Not a Member? Get access to HR news and resources that you can trust.
Make sure supervisors know these common justifications for harassment are unacceptable.
Is your employee handbook ready for the changing world of work? With SHRM’s Employee Handbook Builder get peace of mind that your handbook is up-to-date.
60+ new SHRM Seminar dates in 10 U.S. cities and virtually.
Expand your influence and learn how to become an effective leader -- Join us in Phoenix, AZ, October 2-4, 2017.
Virginia Supreme Court Case Challenges At-Will Employment
On Jan. 11, SHRM and the SHRM Virginia State Council (VASHRM) filed an amicus briefin the Virginia Supreme Court case Johnston v. William E. Wood & Associates Inc. In this case, Brenda Johnston, whose employment was terminated by William E. Wood & Associates in 2013, argues that her termination was unlawful because she was not provided “reasonable notice” in advance of her termination.
Virginia, along with every state in the country but Montana, operates under the doctrine of “at-will” employment, meaning that any employer can terminate an employee at any time and for any reason, except an illegal one, without incurring legal liability. Similarly, employees are free to quit at any time. Some states have developed limited exceptions to the at-will doctrine either by statute or interpretation of common law.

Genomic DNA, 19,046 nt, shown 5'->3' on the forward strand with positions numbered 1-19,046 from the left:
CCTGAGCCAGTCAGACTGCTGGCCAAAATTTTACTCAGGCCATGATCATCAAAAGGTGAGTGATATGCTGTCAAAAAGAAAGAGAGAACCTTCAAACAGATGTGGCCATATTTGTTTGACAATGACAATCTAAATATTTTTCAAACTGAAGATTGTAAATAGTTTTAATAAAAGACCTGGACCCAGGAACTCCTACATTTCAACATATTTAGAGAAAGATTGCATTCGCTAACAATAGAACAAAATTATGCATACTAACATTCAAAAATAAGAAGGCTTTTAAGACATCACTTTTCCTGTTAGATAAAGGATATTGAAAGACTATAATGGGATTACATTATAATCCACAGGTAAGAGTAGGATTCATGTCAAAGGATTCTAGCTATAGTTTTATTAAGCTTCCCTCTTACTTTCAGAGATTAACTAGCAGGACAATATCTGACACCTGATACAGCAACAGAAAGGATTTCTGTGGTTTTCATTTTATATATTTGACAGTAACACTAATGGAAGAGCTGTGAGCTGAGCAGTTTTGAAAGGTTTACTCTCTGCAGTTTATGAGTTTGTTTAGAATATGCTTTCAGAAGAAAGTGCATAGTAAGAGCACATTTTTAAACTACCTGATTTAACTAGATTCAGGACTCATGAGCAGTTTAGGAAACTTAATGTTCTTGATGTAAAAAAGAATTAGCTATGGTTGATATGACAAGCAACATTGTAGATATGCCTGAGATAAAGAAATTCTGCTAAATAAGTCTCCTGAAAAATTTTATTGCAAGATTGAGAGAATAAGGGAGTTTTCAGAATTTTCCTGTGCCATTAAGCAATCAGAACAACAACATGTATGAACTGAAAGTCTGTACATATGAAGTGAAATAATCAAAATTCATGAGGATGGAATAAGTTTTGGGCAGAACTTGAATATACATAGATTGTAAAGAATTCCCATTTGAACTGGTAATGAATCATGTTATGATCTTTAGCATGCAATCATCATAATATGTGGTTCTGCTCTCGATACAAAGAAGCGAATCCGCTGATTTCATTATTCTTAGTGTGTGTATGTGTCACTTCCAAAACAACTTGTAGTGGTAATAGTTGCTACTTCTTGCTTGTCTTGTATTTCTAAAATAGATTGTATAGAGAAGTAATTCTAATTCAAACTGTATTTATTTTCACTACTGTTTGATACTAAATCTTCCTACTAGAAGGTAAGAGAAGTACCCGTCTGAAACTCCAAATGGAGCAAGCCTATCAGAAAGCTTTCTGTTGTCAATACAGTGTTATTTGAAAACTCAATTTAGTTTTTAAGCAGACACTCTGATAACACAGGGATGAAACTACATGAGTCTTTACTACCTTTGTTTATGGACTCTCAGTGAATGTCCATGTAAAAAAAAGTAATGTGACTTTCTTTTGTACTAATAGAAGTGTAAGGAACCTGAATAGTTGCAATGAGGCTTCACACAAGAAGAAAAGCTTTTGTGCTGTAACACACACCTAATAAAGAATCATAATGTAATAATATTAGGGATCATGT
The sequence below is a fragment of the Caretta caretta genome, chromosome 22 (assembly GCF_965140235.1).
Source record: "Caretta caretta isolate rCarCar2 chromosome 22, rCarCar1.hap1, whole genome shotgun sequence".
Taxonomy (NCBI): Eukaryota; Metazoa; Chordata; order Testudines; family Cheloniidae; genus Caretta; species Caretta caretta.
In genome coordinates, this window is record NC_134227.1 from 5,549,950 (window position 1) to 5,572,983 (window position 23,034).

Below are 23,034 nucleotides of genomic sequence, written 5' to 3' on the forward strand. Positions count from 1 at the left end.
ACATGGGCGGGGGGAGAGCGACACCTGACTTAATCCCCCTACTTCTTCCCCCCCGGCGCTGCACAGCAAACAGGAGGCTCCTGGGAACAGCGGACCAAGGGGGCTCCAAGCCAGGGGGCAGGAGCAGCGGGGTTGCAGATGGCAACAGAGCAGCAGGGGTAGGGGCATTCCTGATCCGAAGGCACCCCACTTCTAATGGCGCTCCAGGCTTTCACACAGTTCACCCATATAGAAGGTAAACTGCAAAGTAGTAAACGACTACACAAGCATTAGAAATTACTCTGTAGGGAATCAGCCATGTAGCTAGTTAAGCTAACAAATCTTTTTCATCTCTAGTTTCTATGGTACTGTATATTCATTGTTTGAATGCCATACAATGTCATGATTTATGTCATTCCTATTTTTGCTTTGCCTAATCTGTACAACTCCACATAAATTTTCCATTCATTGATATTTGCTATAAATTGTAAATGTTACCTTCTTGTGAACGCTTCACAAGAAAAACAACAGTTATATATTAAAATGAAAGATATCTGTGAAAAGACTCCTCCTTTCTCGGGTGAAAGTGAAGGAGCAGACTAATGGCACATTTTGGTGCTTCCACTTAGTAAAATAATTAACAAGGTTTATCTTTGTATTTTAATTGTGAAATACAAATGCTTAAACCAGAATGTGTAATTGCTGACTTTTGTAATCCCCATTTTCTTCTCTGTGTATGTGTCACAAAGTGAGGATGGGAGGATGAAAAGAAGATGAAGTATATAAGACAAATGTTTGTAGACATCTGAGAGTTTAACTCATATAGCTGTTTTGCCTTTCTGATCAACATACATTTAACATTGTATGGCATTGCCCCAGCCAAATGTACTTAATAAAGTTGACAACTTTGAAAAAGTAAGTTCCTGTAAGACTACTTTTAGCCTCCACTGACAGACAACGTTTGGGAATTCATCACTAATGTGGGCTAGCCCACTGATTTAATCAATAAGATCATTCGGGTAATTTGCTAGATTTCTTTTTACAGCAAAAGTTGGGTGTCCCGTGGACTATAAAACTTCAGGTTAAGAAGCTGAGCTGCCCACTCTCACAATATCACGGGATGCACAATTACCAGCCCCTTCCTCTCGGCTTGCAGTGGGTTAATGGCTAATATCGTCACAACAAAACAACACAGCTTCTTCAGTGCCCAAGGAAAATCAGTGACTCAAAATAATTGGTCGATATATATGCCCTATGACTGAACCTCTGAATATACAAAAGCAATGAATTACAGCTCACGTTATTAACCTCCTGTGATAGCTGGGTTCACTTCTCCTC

In the amicus brief, SHRM and VASHRM (joined by the Virginia Chamber of Commerce, the Virginia Assisted Living Association, the Virginia Retail Merchants Association, and the Virginia Restaurant Lodging and Travel Association) argue that Virginia law and practice in this area does not support the requirement of advance notice for either employers or employees who seek to end an employment relationship. If advance notice is required to fire an at-will employee, every case involving a termination will result in a jury question of whether the notice provided was reasonable. In addition, the brief argues that any change to the at-will doctrine should be made by the legislature after full consideration of the social, economic and policy implications.
The Johnston case is one to watch, not only for its impact on at-will employment in Virginia but also for the repercussions it could have in other at-will employment across the country. SHRM will keep you apprised of developments in this case.
You have successfully saved this page as a bookmark.
Please confirm that you want to proceed with deleting bookmark.
You have successfully removed bookmark.
Please log in as a SHRM member before saving bookmarks.
Your session has expired. Please log in again before saving bookmarks.
Please purchase a SHRM membership before saving bookmarks.
An error has occurred
Recommended for you
Become a SHRM Member
SHRM’s HR Vendor Directory contains over 3,200 companies
[/_catalogs/masterpage/SHRMCore/Main.master][Title][SHRM Online - Society for Human Resource Management]